Jung and Restless: Ryan Gilbey Enjoys David Cronenberg's Freudian Sight Gags

By Gilbey, Ryan | New Statesman (1996), February 13, 2012 | Go to article overview

Jung and Restless: Ryan Gilbey Enjoys David Cronenberg's Freudian Sight Gags


Gilbey, Ryan, New Statesman (1996)


A Dangerous Method (15)

dir: David Cronenberg

Halfway through A Dangerous Method, Sigmund Freud (Viggo Mortensen) and Carl Jung (Michael Fassbender) are standing on the passenger deck of an ocean liner as it heaves into New York Harbour in the early 1900s. "Do you think they know we're on our way - bringing them the plague?" wonders the senior doctor. With its mouth-watering promise of contagion, that line is a riposte to anyone who doubted whether David Cronenberg was a sound choice to direct a film of The Talking Cure, Christopher Hampton's play about the origins of psychoanalysis. Cronenberg made his name with goo and gore, and aphrodisiac viruses. A Dangerous Method isn't so different. Just because you can't see those elements, it doesn't mean they're not there.

[ILLUSTRATION OMITTED]

Whenever Cronenberg has ventured into the medical, it has usually been through the prism of a triangular relationship - an acrimonious divorce antagonised by a psychotherapist (The Brood), or twin gynaecologists sharing a patient (Dead Ringers). The third point of the triangle alongside Freud and Jung is Sabina Spielrein (Keira Knightley), a hysterical patient brought to Jung's Zurich clinic in 1904 and treated with experimental psychoanalysis.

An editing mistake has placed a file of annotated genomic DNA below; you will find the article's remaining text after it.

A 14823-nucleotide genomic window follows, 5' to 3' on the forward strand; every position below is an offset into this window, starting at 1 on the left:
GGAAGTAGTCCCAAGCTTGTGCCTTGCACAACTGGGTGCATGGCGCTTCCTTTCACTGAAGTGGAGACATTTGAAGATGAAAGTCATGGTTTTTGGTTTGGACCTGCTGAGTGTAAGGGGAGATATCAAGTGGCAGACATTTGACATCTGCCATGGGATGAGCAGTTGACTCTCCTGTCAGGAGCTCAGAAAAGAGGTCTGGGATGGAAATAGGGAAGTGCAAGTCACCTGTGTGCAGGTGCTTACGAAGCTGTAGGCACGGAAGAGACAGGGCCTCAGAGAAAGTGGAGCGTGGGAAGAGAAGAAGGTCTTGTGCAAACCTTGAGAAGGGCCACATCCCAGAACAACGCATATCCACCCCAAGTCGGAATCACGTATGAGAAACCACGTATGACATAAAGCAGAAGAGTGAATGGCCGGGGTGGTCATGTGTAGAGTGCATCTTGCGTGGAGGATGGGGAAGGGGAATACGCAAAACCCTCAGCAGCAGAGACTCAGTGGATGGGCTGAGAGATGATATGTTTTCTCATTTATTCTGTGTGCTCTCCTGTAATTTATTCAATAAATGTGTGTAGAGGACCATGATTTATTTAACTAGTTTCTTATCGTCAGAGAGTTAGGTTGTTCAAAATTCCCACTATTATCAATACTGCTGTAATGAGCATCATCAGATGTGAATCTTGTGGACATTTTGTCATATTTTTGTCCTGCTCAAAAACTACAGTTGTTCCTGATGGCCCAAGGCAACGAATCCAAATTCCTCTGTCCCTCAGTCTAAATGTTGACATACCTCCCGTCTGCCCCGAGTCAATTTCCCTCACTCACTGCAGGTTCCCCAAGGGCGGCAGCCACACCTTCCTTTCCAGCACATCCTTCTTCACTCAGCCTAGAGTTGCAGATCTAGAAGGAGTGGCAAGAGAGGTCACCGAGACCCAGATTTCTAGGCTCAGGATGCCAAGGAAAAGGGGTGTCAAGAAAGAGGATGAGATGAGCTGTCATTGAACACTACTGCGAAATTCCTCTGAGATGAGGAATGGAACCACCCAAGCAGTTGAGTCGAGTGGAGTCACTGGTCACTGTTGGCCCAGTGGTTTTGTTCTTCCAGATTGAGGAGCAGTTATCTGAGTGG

Hampton's script, like his play, is comprised of short scenes that echo off one another in the manner of Jung's word association games. In this context, therapy can come across more like speed dating than In Treatment The film is only three minutes old, for instance, when Jung nudges Sabina toward her first breakthrough. Modern practitioners would spin that one out for several years with the meter running.

Childhood beatings have fostered in Sabina a paralysing masochism. The sight of Jung thwacking her dusty coat with his cane is enough to send her into paroxysms of appalled delight. To be fair, this would be more vexing if Jung were played by someone other than Fass-bender, who could transform the descaling of a kettle into an erotic act.

Freud wishes to police carefully the technique he has pioneered but this proves to be idealistic, and boundaries between the personal and professional are breached routinely. …

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